Friday, May 2, 2008

Reality Bytes

Awake and bored in the middle of the night, I flipped through channels to find something to put me to sleep. Rather than doing the smart thing, which would be to watch whatever was playing on one of the Discovery channels, I allowed myself to be sucked into the season premier of whatever iteration of The Real World we've reached. Seriously, what is this, Season 358? I haven't watched this show since the first Clinton administration and was sucked in because I couldn't believe how much it's changed since its 1992 debut.

This version takes place in Hollywood, and here's a brief recap of the first episode: seven telegenic strangers, most of whom are still in or just out of college, arrive at a literal television set on a backlot (the "house" is an old CBS studio), put their bags down, and begin drinking. They put on bathing suits, check out the hot tub, keep drinking. They decide to go out clubbing, drink some more, and try to negotiate who in the house will hook up with whom. We end with promos: this season of The Real World will feature drunken fights, drunken arguments, drunken sex, drunken outbursts, drunken negotiations.

When the first season aired I was 28, and I watched the show with interest. The inaugural cast was comprised mainly of people in their mid-20s, so even though I was a couple of years older I felt as if I was watching a story about my peers. My recollection of that first season didn't include one drunken antic after another, and I became interested in watching the pilot episode to see how things have changed. As it turns out you can find all of Season One on YouTube, and it's eye-opening.

The pilot focuses on Julie, who leaves a sheltered existence in Alabama to come to NYC to pursue dance. Her six roommates not only already live in New York, but all have established the beginnings of their careers. They have agreed to live in the loft together and be filmed in part as an experiment. The show unfolds not as crude entertainment but as a documentary: what are the hopes and dreams and expectations of these newly-minted adults? Will Julie survive not only in the big city but in a loft filled with roommates who are older, opinionated, incredibly different from all that she has known?

The roommates arrive at the loft and sit in a circle to get to know each other. This process involves a lengthy discussion of race and class, of the cultures in which they were raised versus the cultures in which they are living their adult lives. No one is drinking anything stronger than water. When someone's beeper goes off, Julie inadvertently offends the black roommates by making a joke about drug dealers and beepers. This doesn't lead to a drunken blow-up, not on this episode anyway, but instead to a consideration of her naivety.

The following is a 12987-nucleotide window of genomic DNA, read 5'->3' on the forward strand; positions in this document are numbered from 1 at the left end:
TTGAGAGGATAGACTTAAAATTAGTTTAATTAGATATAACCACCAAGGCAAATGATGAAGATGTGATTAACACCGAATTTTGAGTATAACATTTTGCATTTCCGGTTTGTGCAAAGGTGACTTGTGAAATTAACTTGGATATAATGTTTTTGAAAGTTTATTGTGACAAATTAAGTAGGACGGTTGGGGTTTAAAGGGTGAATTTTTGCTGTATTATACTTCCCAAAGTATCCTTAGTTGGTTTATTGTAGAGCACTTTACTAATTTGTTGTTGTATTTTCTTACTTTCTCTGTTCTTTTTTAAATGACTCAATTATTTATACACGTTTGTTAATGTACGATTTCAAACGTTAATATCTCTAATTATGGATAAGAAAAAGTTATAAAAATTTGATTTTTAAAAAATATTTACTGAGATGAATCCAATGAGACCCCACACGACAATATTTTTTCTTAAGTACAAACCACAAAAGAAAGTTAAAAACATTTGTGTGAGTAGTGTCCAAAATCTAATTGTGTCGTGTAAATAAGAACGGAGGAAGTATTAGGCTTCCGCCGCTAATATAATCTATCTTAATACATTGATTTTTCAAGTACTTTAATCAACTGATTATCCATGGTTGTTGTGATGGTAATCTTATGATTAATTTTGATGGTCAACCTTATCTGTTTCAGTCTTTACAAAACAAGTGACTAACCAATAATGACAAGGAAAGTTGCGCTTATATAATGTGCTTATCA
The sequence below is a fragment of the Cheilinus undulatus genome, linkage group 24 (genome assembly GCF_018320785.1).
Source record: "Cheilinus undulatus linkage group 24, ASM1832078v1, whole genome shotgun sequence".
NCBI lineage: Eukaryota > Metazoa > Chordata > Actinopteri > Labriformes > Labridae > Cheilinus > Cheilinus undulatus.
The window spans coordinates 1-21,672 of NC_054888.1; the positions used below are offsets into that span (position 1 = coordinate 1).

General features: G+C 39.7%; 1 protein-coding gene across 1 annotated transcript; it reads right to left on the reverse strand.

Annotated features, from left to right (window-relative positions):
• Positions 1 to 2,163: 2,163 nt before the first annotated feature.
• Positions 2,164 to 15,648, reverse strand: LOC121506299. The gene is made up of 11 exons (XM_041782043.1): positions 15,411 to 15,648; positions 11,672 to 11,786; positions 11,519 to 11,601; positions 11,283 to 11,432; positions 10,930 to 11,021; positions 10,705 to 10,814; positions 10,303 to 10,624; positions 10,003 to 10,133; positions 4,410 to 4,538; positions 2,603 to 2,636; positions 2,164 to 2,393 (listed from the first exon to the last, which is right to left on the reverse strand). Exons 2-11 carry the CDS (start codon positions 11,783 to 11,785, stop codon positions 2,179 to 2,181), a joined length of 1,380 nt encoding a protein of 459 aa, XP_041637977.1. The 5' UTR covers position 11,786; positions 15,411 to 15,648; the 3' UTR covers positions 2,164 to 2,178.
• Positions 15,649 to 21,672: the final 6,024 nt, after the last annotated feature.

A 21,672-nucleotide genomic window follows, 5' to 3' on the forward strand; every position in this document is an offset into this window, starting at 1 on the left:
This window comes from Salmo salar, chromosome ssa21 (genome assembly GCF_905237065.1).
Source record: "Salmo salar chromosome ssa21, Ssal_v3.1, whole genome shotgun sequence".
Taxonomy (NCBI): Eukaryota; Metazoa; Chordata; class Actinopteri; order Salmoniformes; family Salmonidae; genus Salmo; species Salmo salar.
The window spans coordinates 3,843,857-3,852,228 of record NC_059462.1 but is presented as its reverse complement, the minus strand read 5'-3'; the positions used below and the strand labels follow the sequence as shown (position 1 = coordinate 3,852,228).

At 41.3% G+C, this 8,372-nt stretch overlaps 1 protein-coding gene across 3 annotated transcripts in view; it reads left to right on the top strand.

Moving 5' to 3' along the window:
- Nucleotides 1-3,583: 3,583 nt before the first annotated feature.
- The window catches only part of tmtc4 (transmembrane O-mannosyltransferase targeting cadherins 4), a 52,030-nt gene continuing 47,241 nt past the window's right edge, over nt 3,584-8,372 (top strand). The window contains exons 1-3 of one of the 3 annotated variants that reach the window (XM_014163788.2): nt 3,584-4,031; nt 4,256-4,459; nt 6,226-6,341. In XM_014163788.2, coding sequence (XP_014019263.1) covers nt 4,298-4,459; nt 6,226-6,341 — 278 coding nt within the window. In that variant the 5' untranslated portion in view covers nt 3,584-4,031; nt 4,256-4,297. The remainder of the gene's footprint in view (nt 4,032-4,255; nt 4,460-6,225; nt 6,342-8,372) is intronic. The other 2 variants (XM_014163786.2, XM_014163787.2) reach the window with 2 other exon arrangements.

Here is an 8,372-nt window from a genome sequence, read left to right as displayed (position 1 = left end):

Because everyone but Julie already lives in New York, they all have lives outside the loft, which means that during the season we will see them living their lives apart from each other. Cast members now come from all over the country, with no connection to the city in which filming takes place, meaning that no one knows anyone outside the house. No one has a job, no one has a career. In this episode Becky has a gig singing at some nightclub, and we see her rehearsing, and then the roommates go to the gig to support her. No alcohol, no fights, no hook-ups. The whole thing is much closer to An American Family than Girls Gone Wild. What happened to make the entire premise so different?

Perhaps the changes are due to the fact that sometime in the mid-90s The Real World became a franchise, a show in constant production and in constant rotation on MTV. A portrait of how 20-somethings live "now" loses its meaning when the "now" is constant. Plus, all those serious discussions about race and class and aspiration would get boring. Ratings were undoubtedly served by offering up a rotating cast of pretty 22 year-olds with nothing else to do but get drunk with each other. To accomplish drunken antics it's best to cast types rather than interesting individuals: throw together one ex-jock, one black dude, one innocent, one girl with emotional issues, one gay guy, one total bitch, and one random other person selected for no good reason, give them nothing to do but be together, and you're guaranteed the antics you need.

In 1992, living ones life in public meant something different than it means today. The absence of the internet meant the absence of YouTube, Facebook, Flickr, MySpace, all those cheap and easy "social networking" opportunities. At heart, social networking really means creating and presenting an identity to the world, making your life in a sense public. The web allows the continuous representation of creative, social, and cultural identities, both factual and fictitious. We are now our own documentarians.

We can play a role on a networking site, we can create an identity on a blog, we can go to chat rooms and find others who are just like us, or just like who we wish we were. Those who learn to play with and construct identities at an early age find it easy to take the next step, to not only be "the girl with emotional issues," but to also play one on tv.

We really are a long way from 1992.

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